Supporting International Students the Right Way

By Emily Rogan

One college in California has been welcoming students from around the world for more than 50 years. Here’s what it has learned and established.

Recently, there’s been a flurry of press about the number of Chinese students attending American colleges. Enrolling international students is nothing new for Pasadena City College (PCC), in California. PCC not only is prepared to support these students and help them transition to life on campus but also embraces them as a valuable addition to the overall student population.

PCC’s international student program has been around for more than 50 years, and about 10 years ago, the school created an international student center, says Russ Frank, interim associate dean of international education. Since 2011, Chinese and other international students have made up about 4–5 percent of PCC’s 30,000 students.

For institutions educating foreign students, data reporting and federal requirements changed after 9/11. One of the four faculty members who work in the center is responsible for reporting data to the Department of Homeland Security. In addition, there is a director and two advisers who help students with admissions, visa processing and cultural adjustment. But Frank says the benefit of having these students on campus outweighs any potential pitfalls in terms of logistics.

“When we talk about 21st-century skills and global competency,” he says, “a lot of our [American] students don’t have a chance to visit another country; only a small number study abroad. Having international students provides a diverse, richer voice in the classroom.”

In addition, international students tend to be “really good students,” he says. Since 2013, 46 percent of those who transferred to a four-year university chose one ranked in the top 50, according to Frank.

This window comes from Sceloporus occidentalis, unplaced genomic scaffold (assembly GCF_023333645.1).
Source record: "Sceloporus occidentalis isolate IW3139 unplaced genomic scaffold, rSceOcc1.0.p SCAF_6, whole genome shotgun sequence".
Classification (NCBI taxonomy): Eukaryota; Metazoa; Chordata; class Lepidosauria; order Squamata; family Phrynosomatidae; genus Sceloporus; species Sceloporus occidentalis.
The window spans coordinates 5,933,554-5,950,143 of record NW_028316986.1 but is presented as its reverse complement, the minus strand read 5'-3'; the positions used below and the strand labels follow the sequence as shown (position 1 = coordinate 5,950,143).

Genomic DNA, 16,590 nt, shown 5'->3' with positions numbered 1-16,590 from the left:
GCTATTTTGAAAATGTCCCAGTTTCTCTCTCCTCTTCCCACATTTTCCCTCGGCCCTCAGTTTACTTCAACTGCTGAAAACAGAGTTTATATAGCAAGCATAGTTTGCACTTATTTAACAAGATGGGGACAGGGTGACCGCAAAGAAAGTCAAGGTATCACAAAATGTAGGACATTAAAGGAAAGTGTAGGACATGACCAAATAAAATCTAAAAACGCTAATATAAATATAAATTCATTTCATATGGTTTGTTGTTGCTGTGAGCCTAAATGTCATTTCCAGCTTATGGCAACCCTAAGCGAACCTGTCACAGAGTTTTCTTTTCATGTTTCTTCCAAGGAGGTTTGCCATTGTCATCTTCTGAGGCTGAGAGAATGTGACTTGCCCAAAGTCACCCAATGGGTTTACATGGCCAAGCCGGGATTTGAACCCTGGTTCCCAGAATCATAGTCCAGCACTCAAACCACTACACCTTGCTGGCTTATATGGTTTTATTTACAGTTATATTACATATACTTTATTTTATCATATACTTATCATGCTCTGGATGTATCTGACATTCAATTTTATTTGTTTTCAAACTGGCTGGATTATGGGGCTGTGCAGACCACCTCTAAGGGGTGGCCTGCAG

Creating that support system

PCC helps make the adjustment to life in America — and on campus — a little easier for international students:

PCC partners with local language schools to help students demonstrate a basic level of English before entering college classes. They can enroll in an ESL program for resident and international students, which runs concurrently with their core classes.

International students can participate in the same Pathways program as other first-year students. They attend a weeklong orientation and a first-semester college-success course. They also have access to the College Success Center, which can address cultural issues and study techniques.

They have access to coaches — graduate students provide mentoring and can help connect students with other services, such as academic support or psychological counseling.

They are encouraged to go to club week as part of the student-success course. That’s where they learn about campus clubs and can get engaged with the community.

The goal, says Frank, is to break down barriers as much as possible and help students get what they need to be successful.

Making a stronger international program at your college

At PCC, Frank says, administrators are always looking for ways to increase the diversity within the international student population. “We want to have a richer learning experience for all our students,” he says. For those looking to establish a stronger support system for international students, Frank offers these suggestions:

Look for resources that already exist on campus, and pool them to better serve students.

Take advantage of professional development offered by organizations such as NAFSA.

Connect and network with administrators from other colleges and universities to discuss issues and brainstorm solutions.

Photo courtesy of Pasadena City College

Emily Rogan

is a contributor to the 21st-Century Center.

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